The Florida panther is probably the best known and most admired animal of Florida but we virtually never see it when we’re out hiking the CREW trails. Why is that? Puma concolor coryi evokes in the minds of most Floridians a mysterious big cat that charms us, even if we’ve never seen this charismatic megafauna in person. Their familiar shape, profile and significance can easily be brought to the forefront of our minds and yet there’s little need to be frightened of meeting a panther face to face on the CREW trails.
Try as you might – hit the CREW trails every day of the week and you’re still not guaranteed a panther sighting. That’s because this federally endangered species makes it a habit to avoid us. No offense, but they (like bears) can smell you a mile away and will take the path of least resistance away from you.
If you’re like many Floridians (new or native) and spend the majority of your time on the coasts or in urban centers, your chances of bumping into Florida’s state animal is on par with winning the jackpot. There are ways to increase your odds, but you’re going to have to invest. That’s because these big cats are not synanthropes, another ten-dollar word defined as animals that benefit from an association with humans and the somewhat artificial habitats that people create around them.
Florida panthers avoid human interaction, unlike coyotes and racoons that fit the definition of synanthrope to a T. You’re more likely to see a bobcat, with their short tails and spotted adult coat of fur, or a roaming Florida black bear than ever to see the elusive “Coo-wah-chobee” – the Seminole word for “Big Cat” – the Florida panther.
Panthers in general live a secretive life, far from anthropocentric (human-centered) urban settings – they prefer their wide-ranging “pumacentric” world of dense understory vegetation in hardwood hammocks and pinelands and prairie grasslands where they can stalk and ambush prey, like white-tailed deer and wild boar.
That’s why the majority of panther sightings are made by cattle ranchers and farmers and why they must take additional precautions to prevent a panther’s prey instinct from negatively affecting their livestock.
The Florida Fish and Wildlife Conservation Commission (FWC) outlines many best practices that can be initiated to prevent unwanted interaction between wildlife and livestock. Other organizations like the Path of the Panther work directly with cattle ranchers, private landowners and government agencies to incentivize wildlife corridors.
Many other species besides panthers benefit from preserving connected lands and utilize them to thrive. For instance, the Florida black bear, an omnivore that semi-hibernates, must forage over large forested areas to increase his or her bulk during the months leading up to our Florida winter, or dry season. Without these corridors allowing for their natural range of behavior, populations would suffer even greater losses.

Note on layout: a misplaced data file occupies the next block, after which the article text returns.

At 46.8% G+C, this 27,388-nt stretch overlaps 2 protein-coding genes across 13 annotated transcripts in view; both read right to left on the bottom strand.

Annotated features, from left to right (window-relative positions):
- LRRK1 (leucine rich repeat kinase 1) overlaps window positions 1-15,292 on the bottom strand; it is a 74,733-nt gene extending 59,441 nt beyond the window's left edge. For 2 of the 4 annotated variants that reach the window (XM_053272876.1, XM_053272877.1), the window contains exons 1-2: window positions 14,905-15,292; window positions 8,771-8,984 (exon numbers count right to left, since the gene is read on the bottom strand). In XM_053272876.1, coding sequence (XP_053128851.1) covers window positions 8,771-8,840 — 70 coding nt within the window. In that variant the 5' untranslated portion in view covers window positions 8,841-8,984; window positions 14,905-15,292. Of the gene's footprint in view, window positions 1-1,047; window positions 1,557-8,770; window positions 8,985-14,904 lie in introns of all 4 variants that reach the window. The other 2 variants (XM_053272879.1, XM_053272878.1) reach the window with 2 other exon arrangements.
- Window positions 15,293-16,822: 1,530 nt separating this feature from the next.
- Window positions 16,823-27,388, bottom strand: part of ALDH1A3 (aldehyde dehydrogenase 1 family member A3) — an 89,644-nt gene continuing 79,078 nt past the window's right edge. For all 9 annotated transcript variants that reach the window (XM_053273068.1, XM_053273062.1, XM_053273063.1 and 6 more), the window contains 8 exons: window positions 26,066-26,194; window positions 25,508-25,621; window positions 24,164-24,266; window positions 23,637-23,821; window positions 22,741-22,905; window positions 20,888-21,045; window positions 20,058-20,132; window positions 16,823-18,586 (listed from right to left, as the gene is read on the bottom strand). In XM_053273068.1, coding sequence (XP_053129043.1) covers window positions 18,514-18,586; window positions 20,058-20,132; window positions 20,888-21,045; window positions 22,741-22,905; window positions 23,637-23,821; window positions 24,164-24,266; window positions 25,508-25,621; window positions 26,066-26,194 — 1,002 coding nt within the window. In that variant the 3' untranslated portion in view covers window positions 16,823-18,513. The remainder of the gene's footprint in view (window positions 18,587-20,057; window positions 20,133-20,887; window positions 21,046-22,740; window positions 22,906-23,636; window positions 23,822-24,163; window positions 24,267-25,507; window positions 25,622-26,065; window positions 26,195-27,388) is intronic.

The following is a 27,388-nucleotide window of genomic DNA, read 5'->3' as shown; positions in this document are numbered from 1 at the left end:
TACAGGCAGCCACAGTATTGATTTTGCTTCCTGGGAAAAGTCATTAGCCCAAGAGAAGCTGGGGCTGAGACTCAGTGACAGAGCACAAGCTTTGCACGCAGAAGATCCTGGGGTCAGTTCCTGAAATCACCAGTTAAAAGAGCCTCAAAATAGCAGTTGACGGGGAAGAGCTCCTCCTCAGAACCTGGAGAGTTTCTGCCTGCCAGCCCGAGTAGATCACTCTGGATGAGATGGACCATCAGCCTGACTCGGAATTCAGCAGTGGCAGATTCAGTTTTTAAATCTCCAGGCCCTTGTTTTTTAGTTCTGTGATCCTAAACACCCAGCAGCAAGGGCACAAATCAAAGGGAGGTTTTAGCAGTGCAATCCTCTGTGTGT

Not to mention, Florida panthers are still rebounding under the protection of the Endangered Species Act. They were heavily hunted after 1832 when a bounty on panthers was created and the species was nearly extinct by the mid-1950s.
The current panther recovery plan works toward the goal of establishing 3 viable populations, maintained for a minimum of 12-years (2 panther generations), of at least 240 individuals each (excluding dependent-aged kittens). Many partnering agencies are working to ensure sufficient habitat to support these populations. For purposes of the Florida panther recovery plan, a viable population has been defined as one in which there is a 95% probability of persistence for 100 years.
This is where we come back to the beginning of the story. The survival of the Florida panther depends on the protection of a network of statewide public and private lands, like those at CREW. Partnerships with sportsmen/women, private landowners, wildlife biologists, land managers and you all play an important role in protecting land with future wildlife conservation in mind. Every effort to preserve land and water is one step closer to achieving a sustainable future for our beloved species.
How you can help
Drive slowly in panther country
Panther activity is greatest between dusk and dawn, so when driving in panther country, be mindful and alert. Slow down and increase your distance between other cars. This allows you time to react.
Report panther sightings and interactions
If you see a Florida panther and can collect evidence such as pictures of the animal or its tracks, please share the information with the Florida Fish and Wildlife Conservation Commission (FWC). Reporting your observations can help biologists address panther conservation needs by identifying the areas used by these large cats.
To report wildlife/human interaction contact the Florida Fish and Wildlife Conservation Commission’s (FWC) wildlife hotline: 1-888-404-FWCC (3922).
Aid injured and orphaned panthers
The Florida Panther Fund was established by The Wildlife Foundation of Florida to aid in the recovery of injured or orphaned Florida panthers, as well as to meet other panther conservation needs. The fund is an important resource that gives the Florida Fish and Wildlife Conservation Commission flexibility to deal with rare, unplanned, and non-budgeted events. Visit the Help Injured Panthers Return to the Wild website.
Support panther research
Florida panther research and management by FWC is funded almost entirely through the Florida Panther Research and Management Trust Fund. This fund receives its monies from the purchase and annual renewal of the Protect the Panther specialty license plate in Florida. Tag holders give an annual $25.00 donation to the fund when they renew their registration. Visit the Protect the Panther license plate website to learn more.